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A Pragmatist’s Guide to Pumping at Work

Written by Amanda Sullivan

Let’s face it: If pumping in general is a huge drag, then pumping at work is outright drudgery. I disliked pumping so much the first few times I tried it at home on maternity leave that I decided I wouldn’t continue breastfeeding once I returned to work because there was no way — NO WAY — I was going to mess around with pumping at work.

Six months later, here I am pumping at work three times a day, every single day.

So why and how did I do it?

Well, the why is pretty straightforward. Breastfeeding got easier, and the easier it got, the more I was compelled to continue. To do so, I had to resign myself to pumping. Plus, after enrolling our precious daughter in a daycare that was more than we anticipated financially, breastfeeding (and by extension, pumping) was a way we could save money to make up the difference.

As far as the how I’ve managed to do without wanting to quit every day: I have a few tips for pumping at work that I’ve gathered along the way that have made the process less time-consuming and laborious for me. As a pragmatist, I needed a streamlined, organized way to make the process a sustainable routine, or I wasn’t going to be able to keep it up long. As such, these little gems were vital for me to stick it out as long as I have.

Have a bag solely dedicated to pumping.

This seems like a no-brainer, but I included it because it’s a key element of my pumping routine. I got a free pump as part of my insurance plan (Affordable Care Act requirement), but the pump and its requisite parts that were covered through my insurance did not come with a bag. So, I commandeered a tote bag, and later upgraded to a bigger duffel bag, that I kept all the pump paraphernalia I need on a daily workday basis. On any given day I have the following things in my bag: pump and power adapter, various pump parts, my hands-free mechanism (more on that below), milk bags and/or bottles, pump wipes and manuals, insulated bag for keep milk cold on the way home, plus my meals and workout clothes. I keep my bag packed and ready to go at all times, so I don’t have to think about what I need in the morning. If I run low on bags or wipes, I replenish the supply and just keep everything I have on hand in the bag at all times.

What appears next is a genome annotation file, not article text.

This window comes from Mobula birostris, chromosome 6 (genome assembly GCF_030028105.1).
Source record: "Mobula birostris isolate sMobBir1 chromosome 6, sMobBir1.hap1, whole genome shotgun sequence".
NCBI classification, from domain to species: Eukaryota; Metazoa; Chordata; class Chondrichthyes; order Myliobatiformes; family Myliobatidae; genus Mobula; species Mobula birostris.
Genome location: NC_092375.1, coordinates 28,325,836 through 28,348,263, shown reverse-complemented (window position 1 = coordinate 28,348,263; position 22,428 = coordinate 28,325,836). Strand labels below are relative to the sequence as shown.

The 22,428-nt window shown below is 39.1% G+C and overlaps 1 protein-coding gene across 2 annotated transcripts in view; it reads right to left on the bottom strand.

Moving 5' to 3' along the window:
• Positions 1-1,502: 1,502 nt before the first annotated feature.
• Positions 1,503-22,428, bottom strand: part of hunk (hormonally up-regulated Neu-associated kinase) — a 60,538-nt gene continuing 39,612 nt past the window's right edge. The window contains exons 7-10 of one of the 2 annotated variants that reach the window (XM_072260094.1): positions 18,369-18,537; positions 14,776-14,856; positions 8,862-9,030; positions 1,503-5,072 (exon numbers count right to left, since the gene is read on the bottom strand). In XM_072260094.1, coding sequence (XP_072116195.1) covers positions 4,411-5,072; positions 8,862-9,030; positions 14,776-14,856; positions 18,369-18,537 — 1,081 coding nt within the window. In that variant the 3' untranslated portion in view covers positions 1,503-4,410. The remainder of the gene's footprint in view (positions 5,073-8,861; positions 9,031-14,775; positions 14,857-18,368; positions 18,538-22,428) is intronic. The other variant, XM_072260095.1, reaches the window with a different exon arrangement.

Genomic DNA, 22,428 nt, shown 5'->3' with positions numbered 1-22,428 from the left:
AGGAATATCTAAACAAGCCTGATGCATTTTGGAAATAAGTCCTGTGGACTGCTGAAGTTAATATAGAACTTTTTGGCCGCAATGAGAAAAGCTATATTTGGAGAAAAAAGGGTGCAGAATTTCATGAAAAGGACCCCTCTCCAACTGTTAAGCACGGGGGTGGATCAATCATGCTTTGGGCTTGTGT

Organize your parts, equipment and pumping station.

Things brings me to organization. I’ve found that those disposable plastic containers (“Gladware” or similar) are a great way to store and organize everything I need to pump. I have two complete sets of pumping parts (see below) and keep each set in its own container. I have a third container for the tubes, bags, extra membranes and hands-free mechanism. I will fully admit that I am incredibly lucky to work at a place that is very accommodating to pumping mothers, and I have my own office. I realize that these are not conveniences that everyone has. However, every workplace is required, by law, to provide pumping mothers a place to pump that is not a bathroom. When I need to, I simply close my door and pump at my desk. I got a mini dorm fridge for my office, so I can store my pumped milk in there. I keep a roll of paper towels handy so I can wipe out the parts and clean up easily. I also have a bottle of hand sanitizer at my desk to make sure my hands are clean before I start. So now, I have my little routine down and all the equipment I need within arm’s reach, which makes the three-times-a-day process a lot more efficient. If you don’t have the capacity for a similar arrangement, invest in a good cooler bag and ice packs for your pumped milk so you don’t have to store it in the work fridge if you don’t want to. (Keep in mind that freshly pumped milk is okay at room temperature for several hours.) Keep paper towels and hand sanitizer in your pumping bag.

Hands-free = productivity.

Just because I’m pumping, doesn’t mean I can’t get work done. In fact, I can be very productive while pumping simply because no one can bother me! The key to productivity is having way to pump hands-free so you don’t have to hold the pumping mechanism on your breasts the entire time. They make hands-free bras, but I’ve heard they can be saggy. I tried to finagle one by cutting strategic holes in an old belly band I had during pregnancy. It was okay, but not the most convenient to get on and off. Then I found this clever rubber-band trick from kellymom.com, and never looked back. You just need four hair ties and a nursing bra, and you’re set. This trick has been a lifesaver for me. Even if you aren’t able to work while you pump due to your location, it’s still a nice trick to have up your sleeve if you want to read a book or…just not hold the horns to your boobs for 15 minutes.